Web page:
Fat Maxine


Children - Social Issues
Kindle Edition
Reviewed on 11/05/2017
Buy on Amazon

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    Book Review

Reviewed by Jack Magnus for Readers' Favorite

Fat Maxine is a social issues-related picture book for children written by Anne Toole and illustrated by Richa Kinra. Maxine liked to eat, and she didn’t really like to exercise. Her mom and dad would try to get her to go outdoors, but she preferred to stay home. Maxine dreaded going to school as well. The other kids were mean to her and called her fat. They made fun of her being a little bit slower than they were and enjoyed calling her “the fattest girl we’ve ever seen.” Maxine wasn’t really all that fat, and it shouldn’t have even mattered if she were, but Maxine was a bit more chubby than her peers in school. It was enough to make her the butt of jokes and the victim of endless bullying that made school a torment. When Coach Hall announced that softball teams were being set up for a series of games, Maxine knew she’d be the last one picked, and she was right. But she was mistaken when she thought she’d never have to actually play or be any good.

Anne Toole’s social issues-related picture book for children, Fat Maxine, addresses the important issue of bullying in the schoolroom, and the devastating effect it has on the victims. While Maxine is a target because of her weight issues, any deviation from the norm, such as wearing glasses or being of a different ethnic background than the majority of the class, can leave the different child feeling like they’d just rather stay home and hide than face their tormentors. Toole’s book shows kids that judging someone by their appearance can lead to some pretty drastic mistakes. The team that gets Maxine ends up being the real winners in this uplifting story. Richa Kinra’s illustrations work perfectly with the plot and theme of this story. They’re brightly colored and eloquently show Maxine’s alienation from the group prior to her surprise performance during the softball game. No one likes being left out and bullied for being different. Fat Maxine illustrates quite eloquently how painful it is for the victims, and it does so in a way that will make sense to young listeners and readers. Fat Maxine is most highly recommended.

Viga Boland

With over thirty years of teaching Grade One students, Anne Toole, author of Fat Maxine, has an awareness of and sensitivity to what upsets young children, and what can help them develop positive self-esteem. Once Toole retired, she embarked on writing books for children that deal with those social issues they face daily in their classrooms and after school. To date, she has six children's books to her credit, and all are the kind that will appeal to very young children, thanks to the beautiful illustrations by Richa Kinra, and to the rhyming poetry Toole has used to get her message across to youngsters.

The title, Fat Maxine, instantly tells us what this book is about: a little girl who liked to eat, who "enjoyed anything that tasted sweet," whose favorite foods were potato chips with dip ... and vanilla ice cream filled with chocolate chips! Possibly needless to say, Maxine also hated exercise which didn't help her looks or energy. Sadly, as many of us probably remember, children can be very cruel. The story of Fat Maxine is a tale as old as time, but Anne Toole brings the message home to children that bullying is unkind and hurtful. How does she do it? Well no one wants a story for children to end on a negative note and Toole know how to make sure it doesn't.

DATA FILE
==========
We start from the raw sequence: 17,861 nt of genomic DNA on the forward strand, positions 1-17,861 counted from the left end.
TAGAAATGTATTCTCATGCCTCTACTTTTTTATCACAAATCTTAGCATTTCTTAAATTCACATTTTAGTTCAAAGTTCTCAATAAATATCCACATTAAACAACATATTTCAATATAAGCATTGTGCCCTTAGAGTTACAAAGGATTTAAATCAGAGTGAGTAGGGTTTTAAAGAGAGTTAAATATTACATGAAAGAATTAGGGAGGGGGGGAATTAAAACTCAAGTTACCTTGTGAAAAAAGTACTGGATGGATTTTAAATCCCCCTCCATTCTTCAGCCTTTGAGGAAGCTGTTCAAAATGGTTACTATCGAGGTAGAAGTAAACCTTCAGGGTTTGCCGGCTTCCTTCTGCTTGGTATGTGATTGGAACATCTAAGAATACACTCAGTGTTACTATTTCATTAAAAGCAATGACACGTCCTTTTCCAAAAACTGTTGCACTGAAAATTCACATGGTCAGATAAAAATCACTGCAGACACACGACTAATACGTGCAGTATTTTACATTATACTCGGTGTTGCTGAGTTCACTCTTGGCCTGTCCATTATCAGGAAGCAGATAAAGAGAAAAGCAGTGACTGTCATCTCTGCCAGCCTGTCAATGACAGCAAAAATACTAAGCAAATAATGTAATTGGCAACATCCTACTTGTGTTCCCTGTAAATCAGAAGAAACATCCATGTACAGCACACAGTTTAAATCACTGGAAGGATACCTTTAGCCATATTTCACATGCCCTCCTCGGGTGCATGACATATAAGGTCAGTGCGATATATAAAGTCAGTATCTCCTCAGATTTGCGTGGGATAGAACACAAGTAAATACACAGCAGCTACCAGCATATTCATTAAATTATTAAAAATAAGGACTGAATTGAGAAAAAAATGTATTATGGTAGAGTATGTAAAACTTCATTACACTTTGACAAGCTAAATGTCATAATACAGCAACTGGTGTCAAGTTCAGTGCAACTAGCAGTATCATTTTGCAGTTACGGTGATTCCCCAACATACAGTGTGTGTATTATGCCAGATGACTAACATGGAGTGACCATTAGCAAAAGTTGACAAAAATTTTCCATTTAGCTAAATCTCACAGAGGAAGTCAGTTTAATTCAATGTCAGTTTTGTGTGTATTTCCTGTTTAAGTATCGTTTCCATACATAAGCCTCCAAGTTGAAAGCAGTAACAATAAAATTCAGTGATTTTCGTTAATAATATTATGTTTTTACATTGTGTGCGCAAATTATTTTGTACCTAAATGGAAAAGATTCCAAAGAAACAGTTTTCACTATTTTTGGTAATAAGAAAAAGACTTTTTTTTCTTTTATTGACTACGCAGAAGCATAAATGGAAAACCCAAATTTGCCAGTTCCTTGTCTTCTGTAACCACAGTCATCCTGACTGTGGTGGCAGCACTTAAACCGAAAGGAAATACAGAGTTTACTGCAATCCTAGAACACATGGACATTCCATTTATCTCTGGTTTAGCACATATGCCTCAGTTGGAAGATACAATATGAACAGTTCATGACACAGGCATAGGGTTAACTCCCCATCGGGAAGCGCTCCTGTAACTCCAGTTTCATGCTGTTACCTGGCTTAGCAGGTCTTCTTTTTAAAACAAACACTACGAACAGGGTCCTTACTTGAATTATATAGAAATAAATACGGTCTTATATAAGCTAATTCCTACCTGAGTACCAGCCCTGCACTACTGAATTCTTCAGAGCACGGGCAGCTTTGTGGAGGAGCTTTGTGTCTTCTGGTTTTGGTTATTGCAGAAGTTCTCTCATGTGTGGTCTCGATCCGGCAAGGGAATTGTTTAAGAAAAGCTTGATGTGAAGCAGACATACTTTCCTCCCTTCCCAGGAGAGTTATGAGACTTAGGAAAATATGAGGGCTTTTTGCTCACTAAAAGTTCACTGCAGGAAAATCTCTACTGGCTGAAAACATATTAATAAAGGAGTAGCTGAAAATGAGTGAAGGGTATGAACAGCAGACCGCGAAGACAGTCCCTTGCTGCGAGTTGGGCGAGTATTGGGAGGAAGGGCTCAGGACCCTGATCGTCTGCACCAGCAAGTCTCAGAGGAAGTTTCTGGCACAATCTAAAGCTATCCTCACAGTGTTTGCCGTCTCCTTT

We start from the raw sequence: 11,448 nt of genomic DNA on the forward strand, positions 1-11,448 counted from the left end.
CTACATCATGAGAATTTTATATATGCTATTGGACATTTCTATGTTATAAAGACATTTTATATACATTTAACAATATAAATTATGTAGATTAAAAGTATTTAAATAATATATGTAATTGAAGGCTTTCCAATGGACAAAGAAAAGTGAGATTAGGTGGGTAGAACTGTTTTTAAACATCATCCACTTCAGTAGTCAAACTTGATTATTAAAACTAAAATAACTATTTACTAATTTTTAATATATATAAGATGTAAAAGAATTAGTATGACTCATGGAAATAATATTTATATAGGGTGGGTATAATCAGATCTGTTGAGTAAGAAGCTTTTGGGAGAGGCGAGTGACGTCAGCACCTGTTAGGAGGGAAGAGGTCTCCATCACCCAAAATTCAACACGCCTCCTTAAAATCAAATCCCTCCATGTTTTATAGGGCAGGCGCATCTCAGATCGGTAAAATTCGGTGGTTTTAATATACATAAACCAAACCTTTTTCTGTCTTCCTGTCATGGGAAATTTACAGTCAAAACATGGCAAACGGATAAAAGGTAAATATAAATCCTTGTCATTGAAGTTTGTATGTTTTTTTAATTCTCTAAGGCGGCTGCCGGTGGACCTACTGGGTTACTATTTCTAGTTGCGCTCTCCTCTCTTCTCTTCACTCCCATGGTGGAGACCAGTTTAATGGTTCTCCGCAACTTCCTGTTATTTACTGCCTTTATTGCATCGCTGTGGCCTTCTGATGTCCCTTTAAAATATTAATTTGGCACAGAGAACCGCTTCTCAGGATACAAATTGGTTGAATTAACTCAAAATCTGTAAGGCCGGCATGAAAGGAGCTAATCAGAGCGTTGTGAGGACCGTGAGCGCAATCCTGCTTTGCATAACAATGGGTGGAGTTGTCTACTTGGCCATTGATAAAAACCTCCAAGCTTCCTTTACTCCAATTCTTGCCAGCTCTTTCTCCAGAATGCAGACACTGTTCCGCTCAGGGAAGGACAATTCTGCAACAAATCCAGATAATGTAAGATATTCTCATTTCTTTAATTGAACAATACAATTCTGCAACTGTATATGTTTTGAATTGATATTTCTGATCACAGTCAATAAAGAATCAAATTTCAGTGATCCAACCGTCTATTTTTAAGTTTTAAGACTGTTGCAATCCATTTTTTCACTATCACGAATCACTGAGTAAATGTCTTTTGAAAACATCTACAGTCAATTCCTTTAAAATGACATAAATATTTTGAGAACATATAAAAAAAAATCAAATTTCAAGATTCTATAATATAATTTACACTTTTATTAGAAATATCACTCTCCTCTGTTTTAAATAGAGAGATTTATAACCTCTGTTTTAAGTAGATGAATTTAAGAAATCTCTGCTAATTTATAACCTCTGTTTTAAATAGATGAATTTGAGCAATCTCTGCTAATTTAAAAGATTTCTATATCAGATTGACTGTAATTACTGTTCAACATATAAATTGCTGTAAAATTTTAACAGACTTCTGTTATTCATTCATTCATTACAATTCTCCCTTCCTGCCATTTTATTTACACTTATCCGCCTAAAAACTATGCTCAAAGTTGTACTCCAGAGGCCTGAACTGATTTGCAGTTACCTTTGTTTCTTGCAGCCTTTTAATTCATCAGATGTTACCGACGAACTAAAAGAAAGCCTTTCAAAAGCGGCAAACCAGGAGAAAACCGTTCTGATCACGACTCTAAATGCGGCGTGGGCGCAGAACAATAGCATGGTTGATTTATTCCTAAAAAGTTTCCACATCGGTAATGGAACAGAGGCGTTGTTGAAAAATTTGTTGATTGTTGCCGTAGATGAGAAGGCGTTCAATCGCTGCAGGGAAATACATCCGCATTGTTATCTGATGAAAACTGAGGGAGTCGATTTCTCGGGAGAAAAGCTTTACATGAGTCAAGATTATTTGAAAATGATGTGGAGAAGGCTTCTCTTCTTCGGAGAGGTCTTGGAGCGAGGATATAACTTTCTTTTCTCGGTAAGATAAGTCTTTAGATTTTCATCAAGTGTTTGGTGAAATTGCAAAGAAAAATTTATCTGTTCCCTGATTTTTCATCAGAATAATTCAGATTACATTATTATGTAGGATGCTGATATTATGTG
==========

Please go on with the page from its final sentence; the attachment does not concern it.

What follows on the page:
This is the kind of book parents and grandparents enjoy reading with children and that allows teachers room for classroom discussion. So it has a broad and important market. If there is one thing that adult readers might notice, it's that the poetry is sometimes stilted for the sake of rhyme, or that lines lose their musical rhythm. Fortunately, children will most likely be less critical of Toole's poetic skills than her peers as, for young children, the story and the illustrations in Fat Maxine matter far more than the medium through which the message is delivered.

Sarah Stuart

Fat Maxine by Anne Toole is a lovely story, written in rhyme, which would comfort any child who is overweight, and it has a very intriguing twist. Maxine does begin to lose a few pounds, but not because she is ashamed of the way she looks, though it does make her unhappy, but due to being accepted by her classmates as a friend so she wants to go out and play and run off those excess calories. Fat Maxine would be a great book in school libraries, or for use in the classroom; it is not only plump, or even obese, children who should read it. Those who are the correct weight for their height and age would understand that teasing is unkind and unhelpful, and children know deep inside they’re not perfect either.

Fat Maxine is beautifully illustrated and written in flowing rhyme. Initially, Maxine’s experiences of school are not good. ‘The children would say, “Hurry up Maxine. The fattest girl we’ve ever seen!”’ Later, when she finds herself in a school softball team: ‘“You have to play Maxine,” she heard someone scream. “You’re the only one left on the team!”’ Maxine makes the winning home run after putting all her weight behind hitting the ball. The other children realise it’s wrong to judge a person by their looks and want to be friends. I recommend Fat Maxine by Anne Toole to everyone looking for gifts for the children in their life; it’s fun to read, and it subtly influences them to be kinder to themselves and to others.